This July, we are excited to present the works of Moroccan artist Hassan Darsi. We chose three videos, open to interpretation, and powerfully influenced by the artist’s life, experiences and environment which aim to investigate collective clashes in a figurative sense.
We condensed the first two videos, The Running Man I. Half Moon (2009) and The Running Man II. Rue de L’enfer (2012), into one. By using a split screen, we allow the viewers to compare two films which complement one another. The artist, dressed in red and green (the colors of the national flag), runs in a seemingly abandoned and unfinished property, and through the streets of Casablanca, without any apparent purpose. This infinite run is indisputably denouncing the malfunctions of the Moroccan urban reality, which is often governed by the failures of business insatiability.
The second video, Or d’Afrique (2008), explores one of Hassan Darsi’s ongoing themes: gilding, or the process of applying gold leaf or gold paint to a surface. Inspired by some golden household wallpaper he found in an artisan’s shop next to his studio, Darsi conceived a video work investigating social processes connected to contemporary Moroccan society. These self-adhesive rolls were originally used for precision ornamental decoration in the style of hand-painted leafing. Darsi then applied this wallpaper to the concrete blocks of a jetty along the shore of Casablanca. Despite the sea wash, the intervention lasted for some months, making the shiny blocks stand out among the others. At the end of the project, the artist collected the cutout leftovers he used and decorated his office with them, while also developing a series of abstract artworks on paper.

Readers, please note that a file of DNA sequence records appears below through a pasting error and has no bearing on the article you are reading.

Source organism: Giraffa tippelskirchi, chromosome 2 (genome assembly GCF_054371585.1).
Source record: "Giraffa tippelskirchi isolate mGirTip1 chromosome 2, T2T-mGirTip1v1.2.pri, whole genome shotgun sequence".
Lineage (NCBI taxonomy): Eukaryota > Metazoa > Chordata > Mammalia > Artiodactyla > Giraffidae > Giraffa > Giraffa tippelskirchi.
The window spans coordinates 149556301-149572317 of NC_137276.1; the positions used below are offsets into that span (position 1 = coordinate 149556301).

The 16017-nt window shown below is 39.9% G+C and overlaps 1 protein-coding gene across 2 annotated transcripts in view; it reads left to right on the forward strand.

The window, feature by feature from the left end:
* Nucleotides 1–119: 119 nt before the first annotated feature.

Hassan Darsi has lived and worked in Morocco since the end of the 1980s, after attending the School of Visual Arts and Visual Mons in Belgium. In 1995 he founded “La Source du Lion”, an association and cultural space hosting contemporary art events in Casablanca and abroad. Darsi has exhibited in art centres, museums and biennials worldwide. His works has been shown in Senegal, South Africa, Lebanon, Spain, France, Germany, United States, Czechoslovakia, The Netherlands, Belgium and in Morocco. Darsi’s work also features prominently in a number of private collections, and his works can be found in the Museum of Contemporary Art Antwerp, the MC2A Gallery in Bordeaux, the Artothèque of Schiedam in the Netherlands, and at the Ministry of Finance in Morocco.